“The trek is not just a race for professionals,” said Benoit Perrier, a race official.
On the first day alone, several riders fell off their horses and some gave up entirely — while others said they were exhausted but enjoying the challenge.
“If we wanted to ride the same distance in the Lille region (northern France), there would be highways and barbed wire,” said French businessman Gregoire Verhaeghe.
“Here we have a real sense of space.”
Having taken part in the Paris-Dakar rally four times, he said he loves the desert and made no complaint about the bad weather.
His family’s team came first.
Riding unknown horses, Barb stallions specially brought in from across the country for the occasion, is part of the experience.
Omar Benazzou, an official from Morocco’s equestrian governing body SOREC, said he had headed to the event “out of curiosity.”
The Barb, long associated with North Africa’s Berber ethnic group, “is a horse with a big heart, sturdy, docile, resilient and can cover long distances,” he said.
Morocco is determined to develop equestrian tourism, benefiting from its unique breeds to attract new visitors.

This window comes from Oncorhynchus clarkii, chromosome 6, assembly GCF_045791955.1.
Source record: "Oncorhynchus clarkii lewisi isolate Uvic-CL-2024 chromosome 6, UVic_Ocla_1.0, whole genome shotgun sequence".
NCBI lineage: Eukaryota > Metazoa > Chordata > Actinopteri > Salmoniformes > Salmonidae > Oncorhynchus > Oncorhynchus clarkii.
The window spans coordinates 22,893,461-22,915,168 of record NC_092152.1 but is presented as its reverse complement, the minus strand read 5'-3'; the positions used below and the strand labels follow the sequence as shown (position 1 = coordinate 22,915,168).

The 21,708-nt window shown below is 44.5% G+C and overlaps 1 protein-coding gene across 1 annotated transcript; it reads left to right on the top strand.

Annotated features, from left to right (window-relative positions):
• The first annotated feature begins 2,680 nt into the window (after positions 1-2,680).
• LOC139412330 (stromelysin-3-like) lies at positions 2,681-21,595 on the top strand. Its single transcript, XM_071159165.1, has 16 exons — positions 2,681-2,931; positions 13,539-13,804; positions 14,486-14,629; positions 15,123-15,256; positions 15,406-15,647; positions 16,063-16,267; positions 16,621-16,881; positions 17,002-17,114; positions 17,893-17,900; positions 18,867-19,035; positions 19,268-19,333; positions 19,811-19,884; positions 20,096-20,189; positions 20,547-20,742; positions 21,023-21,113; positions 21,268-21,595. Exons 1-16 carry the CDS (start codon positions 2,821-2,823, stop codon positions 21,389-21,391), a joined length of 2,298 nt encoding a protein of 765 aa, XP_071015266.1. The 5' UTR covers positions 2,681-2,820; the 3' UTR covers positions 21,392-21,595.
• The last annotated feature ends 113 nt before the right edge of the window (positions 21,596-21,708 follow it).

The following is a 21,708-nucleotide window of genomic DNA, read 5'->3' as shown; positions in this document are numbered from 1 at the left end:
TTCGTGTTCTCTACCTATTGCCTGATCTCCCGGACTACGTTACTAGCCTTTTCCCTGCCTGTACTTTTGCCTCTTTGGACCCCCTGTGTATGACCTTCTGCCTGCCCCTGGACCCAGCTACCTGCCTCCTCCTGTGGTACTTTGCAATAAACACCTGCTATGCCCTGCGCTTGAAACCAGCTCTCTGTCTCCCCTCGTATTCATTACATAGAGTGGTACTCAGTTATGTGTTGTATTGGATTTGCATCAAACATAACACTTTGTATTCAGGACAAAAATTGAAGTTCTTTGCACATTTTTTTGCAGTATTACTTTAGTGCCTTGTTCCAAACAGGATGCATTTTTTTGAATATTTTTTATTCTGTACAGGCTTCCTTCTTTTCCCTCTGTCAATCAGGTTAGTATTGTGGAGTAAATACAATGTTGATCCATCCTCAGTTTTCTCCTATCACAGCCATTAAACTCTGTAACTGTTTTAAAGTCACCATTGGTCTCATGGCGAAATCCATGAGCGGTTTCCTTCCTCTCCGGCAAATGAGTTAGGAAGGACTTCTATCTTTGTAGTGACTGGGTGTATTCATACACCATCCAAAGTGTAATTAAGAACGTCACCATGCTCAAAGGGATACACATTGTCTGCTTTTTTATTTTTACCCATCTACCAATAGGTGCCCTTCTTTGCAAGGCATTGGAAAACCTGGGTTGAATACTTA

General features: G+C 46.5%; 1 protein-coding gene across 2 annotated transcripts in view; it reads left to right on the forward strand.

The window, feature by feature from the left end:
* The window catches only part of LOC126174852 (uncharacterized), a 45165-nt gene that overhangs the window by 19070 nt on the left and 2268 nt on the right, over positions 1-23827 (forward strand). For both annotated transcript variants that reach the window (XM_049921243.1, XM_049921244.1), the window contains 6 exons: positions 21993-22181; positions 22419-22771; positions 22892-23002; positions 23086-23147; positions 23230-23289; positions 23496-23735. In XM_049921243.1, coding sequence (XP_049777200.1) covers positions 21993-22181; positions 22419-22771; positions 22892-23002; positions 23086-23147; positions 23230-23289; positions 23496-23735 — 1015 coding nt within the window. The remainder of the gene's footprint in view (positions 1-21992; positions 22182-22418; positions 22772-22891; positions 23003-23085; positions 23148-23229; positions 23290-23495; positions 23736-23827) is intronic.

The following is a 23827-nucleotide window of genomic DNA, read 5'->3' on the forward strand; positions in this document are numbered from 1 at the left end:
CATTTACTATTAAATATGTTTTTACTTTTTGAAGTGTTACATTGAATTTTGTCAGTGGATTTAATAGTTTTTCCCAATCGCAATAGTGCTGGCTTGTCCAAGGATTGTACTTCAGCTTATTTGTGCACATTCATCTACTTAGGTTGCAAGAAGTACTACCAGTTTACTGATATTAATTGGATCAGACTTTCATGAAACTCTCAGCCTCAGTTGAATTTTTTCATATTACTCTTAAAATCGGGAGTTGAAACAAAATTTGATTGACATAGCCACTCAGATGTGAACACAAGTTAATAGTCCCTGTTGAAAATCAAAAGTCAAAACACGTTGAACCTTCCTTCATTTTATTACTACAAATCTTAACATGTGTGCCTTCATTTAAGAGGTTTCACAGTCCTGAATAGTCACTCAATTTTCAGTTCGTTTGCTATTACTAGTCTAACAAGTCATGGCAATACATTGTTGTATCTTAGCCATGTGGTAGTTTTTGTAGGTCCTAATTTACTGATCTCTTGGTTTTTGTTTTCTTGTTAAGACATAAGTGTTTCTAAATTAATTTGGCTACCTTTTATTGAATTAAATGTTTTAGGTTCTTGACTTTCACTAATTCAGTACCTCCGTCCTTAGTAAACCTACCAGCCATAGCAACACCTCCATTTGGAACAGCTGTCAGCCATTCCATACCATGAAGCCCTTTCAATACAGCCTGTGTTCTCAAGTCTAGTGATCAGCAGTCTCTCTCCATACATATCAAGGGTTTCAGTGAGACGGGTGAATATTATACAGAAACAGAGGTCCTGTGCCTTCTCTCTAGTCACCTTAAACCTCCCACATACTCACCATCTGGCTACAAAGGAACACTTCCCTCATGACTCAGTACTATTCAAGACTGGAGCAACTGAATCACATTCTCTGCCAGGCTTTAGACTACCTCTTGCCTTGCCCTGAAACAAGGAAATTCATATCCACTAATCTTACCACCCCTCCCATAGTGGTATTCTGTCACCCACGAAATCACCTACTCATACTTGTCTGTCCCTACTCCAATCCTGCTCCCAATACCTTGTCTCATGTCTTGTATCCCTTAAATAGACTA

The country largely escaped the chaos unleashed by the Arab Spring uprisings, remaining safe and stable enough to attract an influx of tourists.
The southern desert is a favorite destination for those seeking an outdoors experience.
“You have hiking, car rallies, mountain biking and discovery trips,” said Sadoq Abdedaim, owner of the upscale hotel chain Xaluca.
Claire Biyache, a French rider with eight years’ experience who took part in the Gallops event, praised the “beautiful” surroundings.
“We’ve seen lots of very different scenery, sometimes very black, very mineral, sometimes dunes, sometimes oases,” she said.
The adventure came at a price. For Deborah, a student, the $5,200 (4,200 euro) fee was “a real stretch.”
But Dato Beh Chun Chuan, a Malaysian businessman who flew to Morocco specially for the race, said it was “very cheap.”
“The most important thing is to have fun and have friends,” he said. “Winning is not my main agenda in life.”
The 62-year-old millionaire owns a polo club with 54 horses and employs four Argentinian riders to play with him.